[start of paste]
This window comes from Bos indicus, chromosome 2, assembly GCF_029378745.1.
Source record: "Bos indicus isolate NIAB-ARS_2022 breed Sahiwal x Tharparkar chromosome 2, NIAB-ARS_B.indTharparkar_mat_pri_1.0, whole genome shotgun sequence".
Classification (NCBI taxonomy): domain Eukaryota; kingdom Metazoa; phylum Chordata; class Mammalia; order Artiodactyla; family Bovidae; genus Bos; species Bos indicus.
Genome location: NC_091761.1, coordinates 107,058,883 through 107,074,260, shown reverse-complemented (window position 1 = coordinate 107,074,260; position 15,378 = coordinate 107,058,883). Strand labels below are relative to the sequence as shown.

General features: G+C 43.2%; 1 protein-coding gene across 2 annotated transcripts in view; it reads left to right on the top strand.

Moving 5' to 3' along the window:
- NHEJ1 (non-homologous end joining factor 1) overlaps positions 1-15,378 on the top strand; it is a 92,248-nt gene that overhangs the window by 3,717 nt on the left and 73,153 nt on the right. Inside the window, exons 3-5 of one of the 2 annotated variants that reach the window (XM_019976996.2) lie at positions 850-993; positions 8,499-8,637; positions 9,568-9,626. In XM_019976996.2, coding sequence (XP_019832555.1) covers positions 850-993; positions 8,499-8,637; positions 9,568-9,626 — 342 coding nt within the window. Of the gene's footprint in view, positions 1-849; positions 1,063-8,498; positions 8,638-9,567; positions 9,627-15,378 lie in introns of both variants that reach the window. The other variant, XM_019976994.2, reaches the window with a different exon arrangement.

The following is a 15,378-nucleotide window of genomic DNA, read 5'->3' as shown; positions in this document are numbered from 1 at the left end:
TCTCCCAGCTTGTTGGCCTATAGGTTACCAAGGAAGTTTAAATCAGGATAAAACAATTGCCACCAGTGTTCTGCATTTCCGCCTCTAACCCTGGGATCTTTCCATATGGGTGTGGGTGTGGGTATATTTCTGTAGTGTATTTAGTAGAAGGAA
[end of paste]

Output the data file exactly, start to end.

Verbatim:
This window comes from Bos indicus, chromosome 2, assembly GCF_029378745.1.
Source record: "Bos indicus isolate NIAB-ARS_2022 breed Sahiwal x Tharparkar chromosome 2, NIAB-ARS_B.indTharparkar_mat_pri_1.0, whole genome shotgun sequence".
Classification (NCBI taxonomy): domain Eukaryota; kingdom Metazoa; phylum Chordata; class Mammalia; order Artiodactyla; family Bovidae; genus Bos; species Bos indicus.
Genome location: NC_091761.1, coordinates 107,058,883 through 107,074,260, shown reverse-complemented (window position 1 = coordinate 107,074,260; position 15,378 = coordinate 107,058,883). Strand labels below are relative to the sequence as shown.

General features: G+C 43.2%; 1 protein-coding gene across 2 annotated transcripts in view; it reads left to right on the top strand.

Moving 5' to 3' along the window:
- NHEJ1 (non-homologous end joining factor 1) overlaps positions 1-15,378 on the top strand; it is a 92,248-nt gene that overhangs the window by 3,717 nt on the left and 73,153 nt on the right. Inside the window, exons 3-5 of one of the 2 annotated variants that reach the window (XM_019976996.2) lie at positions 850-993; positions 8,499-8,637; positions 9,568-9,626. In XM_019976996.2, coding sequence (XP_019832555.1) covers positions 850-993; positions 8,499-8,637; positions 9,568-9,626 — 342 coding nt within the window. Of the gene's footprint in view, positions 1-849; positions 1,063-8,498; positions 8,638-9,567; positions 9,627-15,378 lie in introns of both variants that reach the window. The other variant, XM_019976994.2, reaches the window with a different exon arrangement.

The following is a 15,378-nucleotide window of genomic DNA, read 5'->3' as shown; positions in this document are numbered from 1 at the left end:
TCTCCCAGCTTGTTGGCCTATAGGTTACCAAGGAAGTTTAAATCAGGATAAAACAATTGCCACCAGTGTTCTGCATTTCCGCCTCTAACCCTGGGATCTTTCCATATGGGTGTGGGTGTGGGTATATTTCTGTAGTGTATTTAGTAGAAGGAA